#KDP Cover Creator – in words and pictures

After reviewing the Amazon KDP print-on-demand process, and finding it wanting, I thought I’d better provide a guide to the Cover Creator do’s and don’ts.

To begin…

If you have already published an ebook with KDP:

  1. Log in to KDP
  2. Go to your Bookshelf
  3. Find the ebook for which you want to create a paperback version and click ‘+ Create Paperback’

If you have not published with KDP before but have an ordinary Amazon account, go to the website:

https://kdp.amazon.com/en_US/

And sign in with your Amazon ID and Password. If you don’t have an Amazon account, click the big, yellow ‘Sign Up’ button and follow the registration instructions.

Once you’ve logged in to KDP, click the ‘+ Paperback’ button as shown below:

To work…

You should now be looking at the first page of the paperback setup screen. New authors will need to fill in the required details before they click ‘Save and Continue’ at the bottom of the screen. Existing authors will find the details already filled in using the details from the ebook.

Page 2 of the setup contains more questions, and down near the bottom half of the page you’ll find the Cover Creator option:

Click the yellow, ‘Launch Cover Creator’ button if you want to use the app to create a cover for your book.

[Note: if you already have a cover, you can upload it by clicking the ‘Upload a cover you already have…’ radio button instead. Covers must be in PDF format and they must be the appropriate size for whichever trim size you have chosen – i.e. for the physical dimensions of your book, including the spine]

You should now be looking at the ‘How to Use Cover Creator’ window:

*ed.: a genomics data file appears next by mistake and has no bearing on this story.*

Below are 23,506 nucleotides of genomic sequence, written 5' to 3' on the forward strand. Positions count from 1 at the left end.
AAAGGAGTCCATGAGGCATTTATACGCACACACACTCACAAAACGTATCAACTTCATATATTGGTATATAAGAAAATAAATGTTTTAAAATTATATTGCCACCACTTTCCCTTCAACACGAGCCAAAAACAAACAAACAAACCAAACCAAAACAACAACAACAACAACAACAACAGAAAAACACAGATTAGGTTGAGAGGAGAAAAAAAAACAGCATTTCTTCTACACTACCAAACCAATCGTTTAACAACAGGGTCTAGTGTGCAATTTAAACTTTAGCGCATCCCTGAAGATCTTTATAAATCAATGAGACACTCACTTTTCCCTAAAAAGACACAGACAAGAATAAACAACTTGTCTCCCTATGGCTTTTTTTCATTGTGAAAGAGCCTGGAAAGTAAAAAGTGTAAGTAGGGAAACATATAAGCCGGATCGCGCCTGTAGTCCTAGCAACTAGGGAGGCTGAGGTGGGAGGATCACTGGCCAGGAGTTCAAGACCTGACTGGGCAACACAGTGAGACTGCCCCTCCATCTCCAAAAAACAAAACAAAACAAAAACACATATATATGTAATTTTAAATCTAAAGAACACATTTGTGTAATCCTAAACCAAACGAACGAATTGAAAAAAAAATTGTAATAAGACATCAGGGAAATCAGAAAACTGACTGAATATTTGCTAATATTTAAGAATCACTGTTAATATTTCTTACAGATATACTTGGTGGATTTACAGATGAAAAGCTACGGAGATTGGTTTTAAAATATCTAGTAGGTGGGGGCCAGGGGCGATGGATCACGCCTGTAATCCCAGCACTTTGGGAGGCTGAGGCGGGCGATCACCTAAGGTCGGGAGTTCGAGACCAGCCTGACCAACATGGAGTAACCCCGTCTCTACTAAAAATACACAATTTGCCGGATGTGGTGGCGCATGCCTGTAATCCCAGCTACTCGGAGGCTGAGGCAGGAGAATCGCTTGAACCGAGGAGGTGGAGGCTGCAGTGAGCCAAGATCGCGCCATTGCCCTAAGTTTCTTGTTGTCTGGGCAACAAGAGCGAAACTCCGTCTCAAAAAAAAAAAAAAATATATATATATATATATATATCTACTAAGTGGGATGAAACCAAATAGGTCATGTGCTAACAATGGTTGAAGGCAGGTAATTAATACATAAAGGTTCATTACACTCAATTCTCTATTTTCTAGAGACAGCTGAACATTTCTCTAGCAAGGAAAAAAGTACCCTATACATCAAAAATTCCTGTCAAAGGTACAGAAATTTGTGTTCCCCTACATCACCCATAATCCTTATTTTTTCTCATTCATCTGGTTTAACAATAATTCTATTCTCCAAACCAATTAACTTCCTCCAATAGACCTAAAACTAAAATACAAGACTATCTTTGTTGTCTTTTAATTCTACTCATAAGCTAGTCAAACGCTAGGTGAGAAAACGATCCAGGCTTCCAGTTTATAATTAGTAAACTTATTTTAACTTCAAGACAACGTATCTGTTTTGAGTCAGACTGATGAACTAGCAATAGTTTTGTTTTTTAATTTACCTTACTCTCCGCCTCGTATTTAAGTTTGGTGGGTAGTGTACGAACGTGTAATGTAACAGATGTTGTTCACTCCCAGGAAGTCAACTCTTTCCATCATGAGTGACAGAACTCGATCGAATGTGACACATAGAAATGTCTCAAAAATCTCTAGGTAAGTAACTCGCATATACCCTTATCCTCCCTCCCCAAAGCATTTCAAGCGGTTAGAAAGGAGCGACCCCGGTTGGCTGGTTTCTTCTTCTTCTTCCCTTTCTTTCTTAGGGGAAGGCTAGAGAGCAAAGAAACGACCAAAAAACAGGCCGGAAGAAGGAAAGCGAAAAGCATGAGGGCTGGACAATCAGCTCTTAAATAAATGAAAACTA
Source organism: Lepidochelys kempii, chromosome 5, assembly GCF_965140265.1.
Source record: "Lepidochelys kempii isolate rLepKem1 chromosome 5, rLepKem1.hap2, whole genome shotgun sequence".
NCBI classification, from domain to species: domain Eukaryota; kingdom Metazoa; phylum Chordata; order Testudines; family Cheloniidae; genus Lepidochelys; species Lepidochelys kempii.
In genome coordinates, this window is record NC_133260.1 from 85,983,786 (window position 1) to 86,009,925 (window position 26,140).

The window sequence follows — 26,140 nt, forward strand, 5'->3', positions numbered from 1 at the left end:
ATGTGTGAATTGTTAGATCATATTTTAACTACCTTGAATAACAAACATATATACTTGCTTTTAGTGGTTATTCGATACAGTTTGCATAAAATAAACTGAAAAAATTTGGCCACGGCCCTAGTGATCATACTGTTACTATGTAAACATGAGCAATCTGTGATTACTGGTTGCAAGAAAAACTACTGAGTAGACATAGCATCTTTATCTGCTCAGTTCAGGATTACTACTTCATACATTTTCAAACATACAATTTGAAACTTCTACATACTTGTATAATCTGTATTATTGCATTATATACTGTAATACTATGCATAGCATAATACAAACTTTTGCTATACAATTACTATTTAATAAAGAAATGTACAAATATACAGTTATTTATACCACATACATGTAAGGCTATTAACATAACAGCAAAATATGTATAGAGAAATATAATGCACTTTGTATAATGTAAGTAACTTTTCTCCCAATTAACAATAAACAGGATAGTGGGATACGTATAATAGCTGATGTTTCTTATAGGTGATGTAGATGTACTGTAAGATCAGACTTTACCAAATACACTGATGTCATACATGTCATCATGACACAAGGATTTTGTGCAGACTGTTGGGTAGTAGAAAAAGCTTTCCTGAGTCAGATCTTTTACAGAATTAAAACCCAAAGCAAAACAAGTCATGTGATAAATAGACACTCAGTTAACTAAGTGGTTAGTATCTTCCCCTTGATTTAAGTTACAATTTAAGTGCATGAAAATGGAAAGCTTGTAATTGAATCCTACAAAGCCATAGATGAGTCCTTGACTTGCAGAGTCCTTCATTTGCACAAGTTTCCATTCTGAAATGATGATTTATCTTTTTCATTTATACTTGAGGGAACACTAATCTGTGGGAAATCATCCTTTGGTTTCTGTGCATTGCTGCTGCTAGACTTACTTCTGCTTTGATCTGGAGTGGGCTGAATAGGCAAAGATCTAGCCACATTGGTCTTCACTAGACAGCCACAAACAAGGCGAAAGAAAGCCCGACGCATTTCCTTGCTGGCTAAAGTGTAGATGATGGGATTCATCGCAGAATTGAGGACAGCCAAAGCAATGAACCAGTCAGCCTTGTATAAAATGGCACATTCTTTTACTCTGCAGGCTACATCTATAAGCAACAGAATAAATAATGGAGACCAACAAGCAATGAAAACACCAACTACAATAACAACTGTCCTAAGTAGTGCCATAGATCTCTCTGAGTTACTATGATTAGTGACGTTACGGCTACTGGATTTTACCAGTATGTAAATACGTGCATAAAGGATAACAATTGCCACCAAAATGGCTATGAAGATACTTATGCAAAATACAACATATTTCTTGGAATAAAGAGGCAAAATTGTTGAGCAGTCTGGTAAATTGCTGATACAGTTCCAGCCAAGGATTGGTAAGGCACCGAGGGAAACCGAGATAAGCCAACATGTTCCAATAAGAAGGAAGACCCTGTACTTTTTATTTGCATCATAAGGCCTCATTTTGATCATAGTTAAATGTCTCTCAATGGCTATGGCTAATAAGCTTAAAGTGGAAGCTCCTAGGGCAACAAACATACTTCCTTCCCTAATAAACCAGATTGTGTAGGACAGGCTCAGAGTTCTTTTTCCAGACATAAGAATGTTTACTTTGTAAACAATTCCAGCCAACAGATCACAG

This is essentially just an overview of the process. Click the ‘Continue’ button.

Next, you will be asked to choose a background picture for your cover. You have three options – use a free, KDP image, use your own image or skip this step:

Point at the options to see a description of that option. If you want to use your own image, click ‘From My Computer’ and select the appropriate file to use in the templates. If you’re not ready to select an image yet, click ‘Skip This Step’. You will be prompted later to select an image for the cover. For the purposes of this guide, we’ll be using the free images from the KDP gallery.

From Image Gallery…

The images in the KDP gallery are organised in categories. When you select one of the main categories listed on the left hand side of the window, the sub-categories will display on the right hand side. In the example shown below, the main category selected is ‘Backgrounds’:

Clicking one of the sub-categories will take you to the actual images. In the example shown below, I clicked on one of the images from the ‘Abstract’ sub-category: